When literature and cultural studies professor Michael Bérubé's son James was born in 1991, he was diagnosed with Down Syndrome. Negotiating various medical, social, and educational environments and the identities each assigns their son, Bérubé and Janet Lyon (his wife, a literature professor and former cardiac-ICU nurse), become effective advocates for Jamie and embark on a course of questions about the social systems that produce disabled identities and administer to those human differences termed significant ones. Bérubé engages these questions with a mixture of family experience (his own, and that of other families with disabilities), historical research, critical theory, and sophisticated critical analysis.


This book is both a memoir of one family's development through the birth of a disabled child and a window on how many families negotiate the competing demands of work and family life, a juggling act that often includes the exigencies of disability and or chronic/catastrophic illness. Life as We Know It is also a powerful analysis of the construction of intellectual disability in contemporary America culture and its historical development.

Bérubé examines language and terminology (the quite recent use, for example, of "mongoloid idiot" as a diagnosis rather than an epithet) and its relationship to social policy; varieties of prenatal and childhood testing as producers of the categories "normal" and "abnormal, " prenatal and neonatal medical technology; philosophical debates about personhood, disability, eugenics, and healthcare rationing; and many other cultural practices that produce disability as a category of human variation.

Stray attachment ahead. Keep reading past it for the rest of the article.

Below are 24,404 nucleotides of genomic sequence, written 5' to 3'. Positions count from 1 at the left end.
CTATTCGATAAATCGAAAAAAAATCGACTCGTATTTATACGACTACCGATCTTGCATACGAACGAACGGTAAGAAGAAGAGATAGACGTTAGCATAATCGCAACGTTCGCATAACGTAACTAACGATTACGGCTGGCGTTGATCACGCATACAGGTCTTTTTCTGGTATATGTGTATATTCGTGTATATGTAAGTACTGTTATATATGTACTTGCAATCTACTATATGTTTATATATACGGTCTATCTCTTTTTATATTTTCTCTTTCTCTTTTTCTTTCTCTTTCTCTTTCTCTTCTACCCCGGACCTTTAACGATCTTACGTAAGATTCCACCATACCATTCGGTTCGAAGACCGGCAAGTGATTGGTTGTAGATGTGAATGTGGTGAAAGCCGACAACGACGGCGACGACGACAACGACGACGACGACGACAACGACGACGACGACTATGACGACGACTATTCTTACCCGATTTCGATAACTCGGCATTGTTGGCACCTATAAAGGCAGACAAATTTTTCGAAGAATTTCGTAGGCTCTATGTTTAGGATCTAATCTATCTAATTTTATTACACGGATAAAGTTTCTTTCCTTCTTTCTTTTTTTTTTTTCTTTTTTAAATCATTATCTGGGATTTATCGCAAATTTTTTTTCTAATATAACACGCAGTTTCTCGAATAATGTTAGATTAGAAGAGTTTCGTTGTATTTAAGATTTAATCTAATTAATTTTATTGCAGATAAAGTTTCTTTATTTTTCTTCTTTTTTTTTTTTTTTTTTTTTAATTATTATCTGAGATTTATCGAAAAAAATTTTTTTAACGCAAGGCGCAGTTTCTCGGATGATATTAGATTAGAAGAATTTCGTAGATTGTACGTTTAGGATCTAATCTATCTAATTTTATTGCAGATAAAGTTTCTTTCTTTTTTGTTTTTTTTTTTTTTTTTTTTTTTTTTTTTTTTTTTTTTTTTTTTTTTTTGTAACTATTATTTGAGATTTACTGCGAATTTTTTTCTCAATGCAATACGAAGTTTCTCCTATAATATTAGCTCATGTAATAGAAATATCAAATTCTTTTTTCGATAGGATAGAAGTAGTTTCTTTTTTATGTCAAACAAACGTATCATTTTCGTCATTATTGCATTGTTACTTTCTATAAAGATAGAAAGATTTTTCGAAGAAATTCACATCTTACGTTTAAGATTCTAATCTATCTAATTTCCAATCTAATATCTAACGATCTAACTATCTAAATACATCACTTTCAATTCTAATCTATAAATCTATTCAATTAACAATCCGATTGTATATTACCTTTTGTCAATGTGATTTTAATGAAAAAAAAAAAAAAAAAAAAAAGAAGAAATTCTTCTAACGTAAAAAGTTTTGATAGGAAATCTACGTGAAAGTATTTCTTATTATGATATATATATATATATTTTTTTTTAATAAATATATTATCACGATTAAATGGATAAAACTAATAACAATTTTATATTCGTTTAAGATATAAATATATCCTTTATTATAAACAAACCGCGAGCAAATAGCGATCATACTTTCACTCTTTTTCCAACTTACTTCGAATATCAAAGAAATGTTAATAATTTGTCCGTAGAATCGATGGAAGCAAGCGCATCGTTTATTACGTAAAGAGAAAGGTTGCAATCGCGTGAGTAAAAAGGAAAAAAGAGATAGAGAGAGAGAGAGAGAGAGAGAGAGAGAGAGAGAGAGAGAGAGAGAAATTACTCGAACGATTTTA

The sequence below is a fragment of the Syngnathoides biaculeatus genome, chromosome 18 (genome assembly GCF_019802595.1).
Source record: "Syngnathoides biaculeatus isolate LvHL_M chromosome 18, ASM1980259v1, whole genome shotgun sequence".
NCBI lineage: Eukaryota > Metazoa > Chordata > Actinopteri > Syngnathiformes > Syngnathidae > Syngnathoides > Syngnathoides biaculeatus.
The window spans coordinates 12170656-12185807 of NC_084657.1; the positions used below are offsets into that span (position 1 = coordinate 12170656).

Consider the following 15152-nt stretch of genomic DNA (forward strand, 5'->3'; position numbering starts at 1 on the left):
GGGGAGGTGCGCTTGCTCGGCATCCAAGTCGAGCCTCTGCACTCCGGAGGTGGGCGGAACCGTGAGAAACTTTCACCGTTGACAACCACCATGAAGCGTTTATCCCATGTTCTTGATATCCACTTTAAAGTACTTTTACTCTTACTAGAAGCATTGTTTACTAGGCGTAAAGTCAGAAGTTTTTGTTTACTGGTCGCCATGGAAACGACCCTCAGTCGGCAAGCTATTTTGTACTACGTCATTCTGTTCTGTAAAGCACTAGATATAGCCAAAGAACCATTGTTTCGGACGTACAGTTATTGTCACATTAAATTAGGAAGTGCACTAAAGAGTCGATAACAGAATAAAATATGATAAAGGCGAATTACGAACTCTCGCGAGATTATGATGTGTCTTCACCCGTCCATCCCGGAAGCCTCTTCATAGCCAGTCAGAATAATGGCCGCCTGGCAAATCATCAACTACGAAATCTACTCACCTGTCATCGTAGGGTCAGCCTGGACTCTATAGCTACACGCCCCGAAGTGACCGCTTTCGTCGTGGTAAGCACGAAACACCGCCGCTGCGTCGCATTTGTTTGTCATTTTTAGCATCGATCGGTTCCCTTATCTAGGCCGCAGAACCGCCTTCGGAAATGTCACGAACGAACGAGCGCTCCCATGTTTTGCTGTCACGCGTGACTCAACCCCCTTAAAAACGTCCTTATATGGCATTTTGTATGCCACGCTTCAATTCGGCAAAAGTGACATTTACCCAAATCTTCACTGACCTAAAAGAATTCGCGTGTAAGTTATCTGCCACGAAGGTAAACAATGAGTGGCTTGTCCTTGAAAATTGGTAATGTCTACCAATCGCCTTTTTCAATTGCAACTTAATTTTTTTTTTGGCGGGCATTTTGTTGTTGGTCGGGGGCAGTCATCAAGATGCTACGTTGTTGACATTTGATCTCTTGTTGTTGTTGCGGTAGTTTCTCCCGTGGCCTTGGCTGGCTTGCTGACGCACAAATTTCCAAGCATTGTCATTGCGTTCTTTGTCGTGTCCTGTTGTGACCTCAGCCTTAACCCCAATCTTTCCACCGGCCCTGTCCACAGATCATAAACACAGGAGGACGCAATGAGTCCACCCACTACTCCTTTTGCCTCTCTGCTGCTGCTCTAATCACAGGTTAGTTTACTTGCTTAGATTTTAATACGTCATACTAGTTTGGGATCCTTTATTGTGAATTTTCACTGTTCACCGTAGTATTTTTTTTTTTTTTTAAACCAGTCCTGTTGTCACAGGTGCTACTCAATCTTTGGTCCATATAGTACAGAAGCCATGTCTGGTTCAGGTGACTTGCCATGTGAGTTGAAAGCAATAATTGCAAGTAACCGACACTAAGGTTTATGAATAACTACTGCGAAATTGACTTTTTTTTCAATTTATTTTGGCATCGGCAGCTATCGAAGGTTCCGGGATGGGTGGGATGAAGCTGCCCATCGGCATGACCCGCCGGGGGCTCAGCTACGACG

Equally readable and fluent as a memoir and as a scholarly analysis of contemporary culture, Bérubé's book embodies critical theory at its very best: writing with the power to change daily lives (and not just the lives of academics) in significant and positive ways.

Often assigned in disability studies courses, Life as We Know It would be an excellent addition to medical school curricula focused on social medicine, ethics, diversity, and/or the doctor-patient relationship.

It's a book that friends give to new parents of children with Down syndrome, for whom it functions as a groundbreaking form of survival guide. By positioning Jamie's story within a larger web of cultural meaning-making that assigns differential value and social power to human bodies and minds, Bérubé makes this a book significant to any reader.



Vintage Books/Random House

Place Published

New York



Page Count